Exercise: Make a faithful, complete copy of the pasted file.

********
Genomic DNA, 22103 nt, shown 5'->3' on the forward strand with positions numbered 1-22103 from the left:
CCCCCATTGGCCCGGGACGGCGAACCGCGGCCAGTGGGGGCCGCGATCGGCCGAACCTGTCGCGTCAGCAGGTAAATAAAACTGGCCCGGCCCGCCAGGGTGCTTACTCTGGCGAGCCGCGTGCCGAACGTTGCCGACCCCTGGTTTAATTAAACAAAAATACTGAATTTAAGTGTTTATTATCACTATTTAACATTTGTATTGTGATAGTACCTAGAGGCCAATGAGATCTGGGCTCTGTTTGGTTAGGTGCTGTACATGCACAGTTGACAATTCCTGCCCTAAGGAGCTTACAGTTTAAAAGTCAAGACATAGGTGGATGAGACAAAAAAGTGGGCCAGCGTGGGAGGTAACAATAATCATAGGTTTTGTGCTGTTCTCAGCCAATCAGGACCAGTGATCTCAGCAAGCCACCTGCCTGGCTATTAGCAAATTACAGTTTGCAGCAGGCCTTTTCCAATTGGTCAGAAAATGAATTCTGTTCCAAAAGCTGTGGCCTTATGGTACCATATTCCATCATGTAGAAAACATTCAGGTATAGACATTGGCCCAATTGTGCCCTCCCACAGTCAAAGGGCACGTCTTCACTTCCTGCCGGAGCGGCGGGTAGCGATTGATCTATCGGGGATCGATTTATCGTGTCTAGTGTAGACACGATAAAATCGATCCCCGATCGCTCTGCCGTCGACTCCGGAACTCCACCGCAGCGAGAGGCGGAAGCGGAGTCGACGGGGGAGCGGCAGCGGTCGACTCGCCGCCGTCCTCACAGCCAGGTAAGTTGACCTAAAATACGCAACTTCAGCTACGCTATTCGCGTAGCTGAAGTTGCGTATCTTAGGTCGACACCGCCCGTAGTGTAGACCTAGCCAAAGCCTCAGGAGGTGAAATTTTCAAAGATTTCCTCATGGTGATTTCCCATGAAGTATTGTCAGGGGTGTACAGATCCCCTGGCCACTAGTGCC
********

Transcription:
Genomic DNA, 22103 nt, shown 5'->3' on the forward strand with positions numbered 1-22103 from the left:
CCCCCATTGGCCCGGGACGGCGAACCGCGGCCAGTGGGGGCCGCGATCGGCCGAACCTGTCGCGTCAGCAGGTAAATAAAACTGGCCCGGCCCGCCAGGGTGCTTACTCTGGCGAGCCGCGTGCCGAACGTTGCCGACCCCTGGTTTAATTAAACAAAAATACTGAATTTAAGTGTTTATTATCACTATTTAACATTTGTATTGTGATAGTACCTAGAGGCCAATGAGATCTGGGCTCTGTTTGGTTAGGTGCTGTACATGCACAGTTGACAATTCCTGCCCTAAGGAGCTTACAGTTTAAAAGTCAAGACATAGGTGGATGAGACAAAAAAGTGGGCCAGCGTGGGAGGTAACAATAATCATAGGTTTTGTGCTGTTCTCAGCCAATCAGGACCAGTGATCTCAGCAAGCCACCTGCCTGGCTATTAGCAAATTACAGTTTGCAGCAGGCCTTTTCCAATTGGTCAGAAAATGAATTCTGTTCCAAAAGCTGTGGCCTTATGGTACCATATTCCATCATGTAGAAAACATTCAGGTATAGACATTGGCCCAATTGTGCCCTCCCACAGTCAAAGGGCACGTCTTCACTTCCTGCCGGAGCGGCGGGTAGCGATTGATCTATCGGGGATCGATTTATCGTGTCTAGTGTAGACACGATAAAATCGATCCCCGATCGCTCTGCCGTCGACTCCGGAACTCCACCGCAGCGAGAGGCGGAAGCGGAGTCGACGGGGGAGCGGCAGCGGTCGACTCGCCGCCGTCCTCACAGCCAGGTAAGTTGACCTAAAATACGCAACTTCAGCTACGCTATTCGCGTAGCTGAAGTTGCGTATCTTAGGTCGACACCGCCCGTAGTGTAGACCTAGCCAAAGCCTCAGGAGGTGAAATTTTCAAAGATTTCCTCATGGTGATTTCCCATGAAGTATTGTCAGGGGTGTACAGATCCCCTGGCCACTAGTGCC